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IU Northwest welcomes new Vice Chancellor for Student Affairs

Georj Lewis, Ed.D., plans to be a visible leader who engages in student life

IU Northwest file photo
Georj Lewis, Ed.D.

As Georj Lewis, Ed.D., passed by a group of students engaged in a karaoke session between classes recently, he resisted the urge to ask for a turn at the microphone. Perhaps he felt it was a bit too soon to reveal this side of himself, just weeks into his new position as Vice Chancellor for Student Affairs at Indiana University Northwest.

Don’t expect that trepidation to last. Lewis describes himself as the type of administrator who doesn’t spend much time behind a desk. Rather, he intends to be a visible leader who is thoroughly engaged in student life. Known as someone who would play flag football with students in his previous positions, Lewis feels strongly about connecting with those he serves.

The aim of the Student Services Administration is to support students’ learning experiences and help them persevere toward graduation. The student services umbrella covers such areas as financial aid, admissions, counseling, student programming, student life, athletics, and retention initiatives.

Lewis’s philosophy is that an engaged student is a more successful student. Engaging students means cultivating a rich campus life with much support and camaraderie. To him, it also means developing unique and genuine relationships with students.

Despite having fun in his job, Lewis emphasized that there still will be much “behind-the-desk” kind of work going on. His leadership philosophy is to challenge and support his staff members and enable them to implement their collective ideas.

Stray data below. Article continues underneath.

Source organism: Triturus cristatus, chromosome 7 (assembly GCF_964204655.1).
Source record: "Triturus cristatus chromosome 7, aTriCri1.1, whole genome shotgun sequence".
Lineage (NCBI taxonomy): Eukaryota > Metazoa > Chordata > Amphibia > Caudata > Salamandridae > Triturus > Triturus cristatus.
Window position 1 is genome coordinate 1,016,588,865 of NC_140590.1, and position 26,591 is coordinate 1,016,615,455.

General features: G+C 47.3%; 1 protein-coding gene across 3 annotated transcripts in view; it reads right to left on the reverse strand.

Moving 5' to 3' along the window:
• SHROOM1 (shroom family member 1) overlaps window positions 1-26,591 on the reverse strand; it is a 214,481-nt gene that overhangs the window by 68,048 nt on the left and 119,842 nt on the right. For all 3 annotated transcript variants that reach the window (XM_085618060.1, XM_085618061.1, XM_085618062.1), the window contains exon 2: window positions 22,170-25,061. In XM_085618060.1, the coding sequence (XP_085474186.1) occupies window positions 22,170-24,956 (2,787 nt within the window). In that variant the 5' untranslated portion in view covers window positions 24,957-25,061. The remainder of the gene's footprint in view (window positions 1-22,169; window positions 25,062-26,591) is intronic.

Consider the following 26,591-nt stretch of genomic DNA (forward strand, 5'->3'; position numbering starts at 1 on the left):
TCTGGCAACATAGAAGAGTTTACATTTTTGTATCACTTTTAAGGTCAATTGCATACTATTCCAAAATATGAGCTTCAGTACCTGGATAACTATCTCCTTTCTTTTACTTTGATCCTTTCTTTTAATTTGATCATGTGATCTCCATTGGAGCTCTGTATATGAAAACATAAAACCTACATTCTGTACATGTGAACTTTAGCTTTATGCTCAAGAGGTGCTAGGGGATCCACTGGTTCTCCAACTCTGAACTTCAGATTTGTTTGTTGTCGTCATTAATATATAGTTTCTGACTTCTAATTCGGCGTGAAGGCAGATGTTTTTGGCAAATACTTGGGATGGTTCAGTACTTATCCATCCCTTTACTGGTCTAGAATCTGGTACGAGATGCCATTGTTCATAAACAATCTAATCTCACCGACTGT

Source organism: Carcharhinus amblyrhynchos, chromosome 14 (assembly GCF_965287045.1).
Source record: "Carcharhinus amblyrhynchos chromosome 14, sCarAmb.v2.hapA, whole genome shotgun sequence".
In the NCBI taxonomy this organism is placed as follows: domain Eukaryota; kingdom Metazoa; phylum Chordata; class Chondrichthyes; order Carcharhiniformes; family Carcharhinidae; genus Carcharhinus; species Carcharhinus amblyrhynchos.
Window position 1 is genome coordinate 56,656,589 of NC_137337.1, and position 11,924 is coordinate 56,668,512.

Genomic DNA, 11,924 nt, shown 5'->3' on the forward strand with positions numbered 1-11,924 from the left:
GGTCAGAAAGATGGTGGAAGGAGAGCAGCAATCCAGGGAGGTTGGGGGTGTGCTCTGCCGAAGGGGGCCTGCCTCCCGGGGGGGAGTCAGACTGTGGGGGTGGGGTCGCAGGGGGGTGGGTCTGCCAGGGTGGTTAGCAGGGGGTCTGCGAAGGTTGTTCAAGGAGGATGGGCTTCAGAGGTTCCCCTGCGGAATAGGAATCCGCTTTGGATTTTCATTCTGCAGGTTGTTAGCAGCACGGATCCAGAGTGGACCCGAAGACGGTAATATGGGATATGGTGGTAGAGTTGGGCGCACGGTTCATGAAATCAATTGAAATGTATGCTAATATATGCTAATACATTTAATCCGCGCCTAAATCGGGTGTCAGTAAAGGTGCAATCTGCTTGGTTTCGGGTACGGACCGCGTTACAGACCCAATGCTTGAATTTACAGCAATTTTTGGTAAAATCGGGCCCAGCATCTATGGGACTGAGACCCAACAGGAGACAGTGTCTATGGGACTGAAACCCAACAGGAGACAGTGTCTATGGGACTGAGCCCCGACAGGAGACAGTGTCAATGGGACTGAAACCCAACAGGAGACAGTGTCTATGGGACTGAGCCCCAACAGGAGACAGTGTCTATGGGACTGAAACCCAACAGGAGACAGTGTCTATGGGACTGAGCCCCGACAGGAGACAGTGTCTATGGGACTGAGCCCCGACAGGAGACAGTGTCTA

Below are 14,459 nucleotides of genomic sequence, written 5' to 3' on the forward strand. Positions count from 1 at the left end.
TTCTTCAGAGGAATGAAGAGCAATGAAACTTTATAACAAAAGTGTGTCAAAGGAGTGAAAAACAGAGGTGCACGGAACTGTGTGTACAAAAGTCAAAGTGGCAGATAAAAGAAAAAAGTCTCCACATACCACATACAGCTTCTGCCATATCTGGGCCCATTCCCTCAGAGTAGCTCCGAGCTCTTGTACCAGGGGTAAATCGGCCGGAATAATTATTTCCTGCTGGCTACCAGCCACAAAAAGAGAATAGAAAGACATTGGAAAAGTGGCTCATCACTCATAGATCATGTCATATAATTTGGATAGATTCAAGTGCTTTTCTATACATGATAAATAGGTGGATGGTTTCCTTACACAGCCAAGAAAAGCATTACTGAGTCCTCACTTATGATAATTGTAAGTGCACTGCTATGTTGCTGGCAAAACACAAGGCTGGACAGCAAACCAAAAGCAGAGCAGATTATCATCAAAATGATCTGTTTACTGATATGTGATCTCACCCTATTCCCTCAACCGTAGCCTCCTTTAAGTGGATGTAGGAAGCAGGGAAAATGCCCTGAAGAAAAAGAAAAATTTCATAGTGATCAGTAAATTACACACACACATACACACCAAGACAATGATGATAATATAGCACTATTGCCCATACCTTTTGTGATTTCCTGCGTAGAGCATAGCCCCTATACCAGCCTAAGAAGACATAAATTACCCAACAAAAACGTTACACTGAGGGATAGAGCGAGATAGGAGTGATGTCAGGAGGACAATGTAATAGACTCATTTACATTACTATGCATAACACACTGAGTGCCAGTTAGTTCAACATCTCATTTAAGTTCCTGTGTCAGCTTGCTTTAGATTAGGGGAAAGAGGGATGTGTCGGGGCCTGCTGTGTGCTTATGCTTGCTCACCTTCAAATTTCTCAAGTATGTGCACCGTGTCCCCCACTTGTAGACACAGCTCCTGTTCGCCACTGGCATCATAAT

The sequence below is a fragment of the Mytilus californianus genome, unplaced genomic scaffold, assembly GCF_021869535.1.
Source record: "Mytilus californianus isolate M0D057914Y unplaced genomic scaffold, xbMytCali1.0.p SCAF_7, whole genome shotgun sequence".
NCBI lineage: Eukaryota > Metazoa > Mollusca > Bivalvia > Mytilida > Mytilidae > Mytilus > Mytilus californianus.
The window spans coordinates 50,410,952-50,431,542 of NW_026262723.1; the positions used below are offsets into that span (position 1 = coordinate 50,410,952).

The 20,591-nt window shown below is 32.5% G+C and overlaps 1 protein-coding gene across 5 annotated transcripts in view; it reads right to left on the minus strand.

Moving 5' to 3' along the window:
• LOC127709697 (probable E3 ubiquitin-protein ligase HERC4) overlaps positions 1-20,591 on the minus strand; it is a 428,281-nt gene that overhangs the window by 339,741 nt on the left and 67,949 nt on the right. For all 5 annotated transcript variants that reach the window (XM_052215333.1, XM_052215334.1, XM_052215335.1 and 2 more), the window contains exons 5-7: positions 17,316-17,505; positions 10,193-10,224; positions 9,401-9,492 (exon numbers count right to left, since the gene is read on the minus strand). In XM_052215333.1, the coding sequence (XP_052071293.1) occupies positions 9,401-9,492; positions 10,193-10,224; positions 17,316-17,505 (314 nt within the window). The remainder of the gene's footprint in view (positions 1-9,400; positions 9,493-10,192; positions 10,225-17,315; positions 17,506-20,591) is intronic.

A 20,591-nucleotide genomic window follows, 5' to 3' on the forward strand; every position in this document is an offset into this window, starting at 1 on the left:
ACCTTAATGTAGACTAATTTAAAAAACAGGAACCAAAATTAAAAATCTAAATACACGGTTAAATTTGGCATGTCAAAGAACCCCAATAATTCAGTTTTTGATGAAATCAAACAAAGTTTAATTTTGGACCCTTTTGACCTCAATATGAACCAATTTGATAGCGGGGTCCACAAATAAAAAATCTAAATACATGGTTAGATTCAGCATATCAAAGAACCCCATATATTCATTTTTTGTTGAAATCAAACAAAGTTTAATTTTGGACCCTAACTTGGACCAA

“I’m trying to create energy amongst those I work with in that they are empowered about what they are doing and they feel good about how they’ve contributed to our goals,” Lewis said.

Given his impressive 17-year work history in higher education, Lewis’s first career choice may come as a surprise. He graduated with an accounting degree from Edinboro University of Pennsylvania. It was his first job at a finance company that convinced Lewis that finance wasn’t the right fit for him.

“I remember falling asleep at the computer during my internship,” Lewis said. “It was just so boring.”

Needless to say, this first career experience prompted Lewis to do some serious soul-searching. At one point, he was poised to begin FBI training.

Before long, Lewis was hired in the admissions office at his alma mater, where he worked for the next eight years while pursuing his master’s degree.

At Edinboro University, Lewis served in a number of capacities, including enrollment management, orientation, programming, advising, and many other areas related to student affairs. He also served as the campus’s athletic liaison. Before he left Pennsylvania, Lewis served as director of the Multicultural Student Center.

“This is a very natural place for me, working in higher education,” Lewis said. “I’m coming (to work) every day for a purpose and that purpose is to help people reach their goals.”

The fact that Lewis has found a niche he truly enjoys may make it appear that he isn’t really at work.

“I guess it’s work, but it doesn’t really feel like work,” he said. “I laugh and have fun every day. I think sometimes people think my job is easy because I am just laughing and having fun,”

Lewis is currently living in the same quarters as the IU School of Medicine – Northwest students, but he is planning to relocate his family from Statesboro, Ga. where he previously worked at Georgia Southern University as the Dean of Students. Georgia Southern is also where Lewis earned his Ed.D. in Leadership/Higher Education Administration.

In his spare time, Lewis enjoys golf, football and working out.

“I’m a regular guy,” he said.

Lewis’s son, Miles, is 21; son Georj II, is 14; and daughter Jazmyn, is 12. He is also the youthful grandfather of two. Lewis’s wife, Anchelle, is an elementary school teacher.


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Emily Banas
Office of Marketing and Communications

Erika Rose
Office of Marketing and Communications